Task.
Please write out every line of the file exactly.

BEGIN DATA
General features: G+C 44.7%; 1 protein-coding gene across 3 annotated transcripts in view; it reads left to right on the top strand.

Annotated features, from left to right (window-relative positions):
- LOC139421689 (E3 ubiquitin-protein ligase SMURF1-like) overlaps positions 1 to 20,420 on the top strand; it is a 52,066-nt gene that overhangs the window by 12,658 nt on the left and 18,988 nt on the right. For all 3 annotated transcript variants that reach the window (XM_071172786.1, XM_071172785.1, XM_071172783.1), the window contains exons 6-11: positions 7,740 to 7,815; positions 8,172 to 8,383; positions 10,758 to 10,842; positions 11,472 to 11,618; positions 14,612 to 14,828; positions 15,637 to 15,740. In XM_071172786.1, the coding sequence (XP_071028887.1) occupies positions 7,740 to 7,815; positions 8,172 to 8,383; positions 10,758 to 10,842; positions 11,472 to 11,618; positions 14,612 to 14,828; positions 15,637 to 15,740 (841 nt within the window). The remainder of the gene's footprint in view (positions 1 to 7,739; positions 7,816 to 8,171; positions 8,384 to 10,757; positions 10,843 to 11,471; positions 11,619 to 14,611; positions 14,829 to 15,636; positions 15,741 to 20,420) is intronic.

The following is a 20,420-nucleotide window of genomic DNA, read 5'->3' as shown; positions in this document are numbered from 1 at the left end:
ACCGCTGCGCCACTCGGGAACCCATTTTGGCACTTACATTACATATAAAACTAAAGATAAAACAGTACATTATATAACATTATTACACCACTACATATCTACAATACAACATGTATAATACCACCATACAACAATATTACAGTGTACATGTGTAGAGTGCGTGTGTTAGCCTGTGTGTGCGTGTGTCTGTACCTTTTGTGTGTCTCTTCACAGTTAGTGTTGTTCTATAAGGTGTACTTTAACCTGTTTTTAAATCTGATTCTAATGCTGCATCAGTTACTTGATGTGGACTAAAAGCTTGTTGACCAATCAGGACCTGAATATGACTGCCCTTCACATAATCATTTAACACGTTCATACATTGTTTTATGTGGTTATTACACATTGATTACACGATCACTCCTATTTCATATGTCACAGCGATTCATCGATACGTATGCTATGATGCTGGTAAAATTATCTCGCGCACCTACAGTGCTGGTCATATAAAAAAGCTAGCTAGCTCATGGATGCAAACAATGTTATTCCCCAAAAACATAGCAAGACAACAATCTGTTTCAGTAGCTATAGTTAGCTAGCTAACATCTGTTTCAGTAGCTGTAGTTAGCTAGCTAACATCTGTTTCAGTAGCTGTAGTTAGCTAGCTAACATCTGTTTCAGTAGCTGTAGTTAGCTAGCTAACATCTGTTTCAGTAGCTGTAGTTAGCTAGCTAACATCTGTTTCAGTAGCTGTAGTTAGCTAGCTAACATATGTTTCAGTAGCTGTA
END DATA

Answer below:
General features: G+C 44.7%; 1 protein-coding gene across 3 annotated transcripts in view; it reads left to right on the top strand.

Annotated features, from left to right (window-relative positions):
- LOC139421689 (E3 ubiquitin-protein ligase SMURF1-like) overlaps positions 1 to 20,420 on the top strand; it is a 52,066-nt gene that overhangs the window by 12,658 nt on the left and 18,988 nt on the right. For all 3 annotated transcript variants that reach the window (XM_071172786.1, XM_071172785.1, XM_071172783.1), the window contains exons 6-11: positions 7,740 to 7,815; positions 8,172 to 8,383; positions 10,758 to 10,842; positions 11,472 to 11,618; positions 14,612 to 14,828; positions 15,637 to 15,740. In XM_071172786.1, the coding sequence (XP_071028887.1) occupies positions 7,740 to 7,815; positions 8,172 to 8,383; positions 10,758 to 10,842; positions 11,472 to 11,618; positions 14,612 to 14,828; positions 15,637 to 15,740 (841 nt within the window). The remainder of the gene's footprint in view (positions 1 to 7,739; positions 7,816 to 8,171; positions 8,384 to 10,757; positions 10,843 to 11,471; positions 11,619 to 14,611; positions 14,829 to 15,636; positions 15,741 to 20,420) is intronic.

The following is a 20,420-nucleotide window of genomic DNA, read 5'->3' as shown; positions in this document are numbered from 1 at the left end:
ACCGCTGCGCCACTCGGGAACCCATTTTGGCACTTACATTACATATAAAACTAAAGATAAAACAGTACATTATATAACATTATTACACCACTACATATCTACAATACAACATGTATAATACCACCATACAACAATATTACAGTGTACATGTGTAGAGTGCGTGTGTTAGCCTGTGTGTGCGTGTGTCTGTACCTTTTGTGTGTCTCTTCACAGTTAGTGTTGTTCTATAAGGTGTACTTTAACCTGTTTTTAAATCTGATTCTAATGCTGCATCAGTTACTTGATGTGGACTAAAAGCTTGTTGACCAATCAGGACCTGAATATGACTGCCCTTCACATAATCATTTAACACGTTCATACATTGTTTTATGTGGTTATTACACATTGATTACACGATCACTCCTATTTCATATGTCACAGCGATTCATCGATACGTATGCTATGATGCTGGTAAAATTATCTCGCGCACCTACAGTGCTGGTCATATAAAAAAGCTAGCTAGCTCATGGATGCAAACAATGTTATTCCCCAAAAACATAGCAAGACAACAATCTGTTTCAGTAGCTATAGTTAGCTAGCTAACATCTGTTTCAGTAGCTGTAGTTAGCTAGCTAACATCTGTTTCAGTAGCTGTAGTTAGCTAGCTAACATCTGTTTCAGTAGCTGTAGTTAGCTAGCTAACATCTGTTTCAGTAGCTGTAGTTAGCTAGCTAACATCTGTTTCAGTAGCTGTAGTTAGCTAGCTAACATATGTTTCAGTAGCTGTA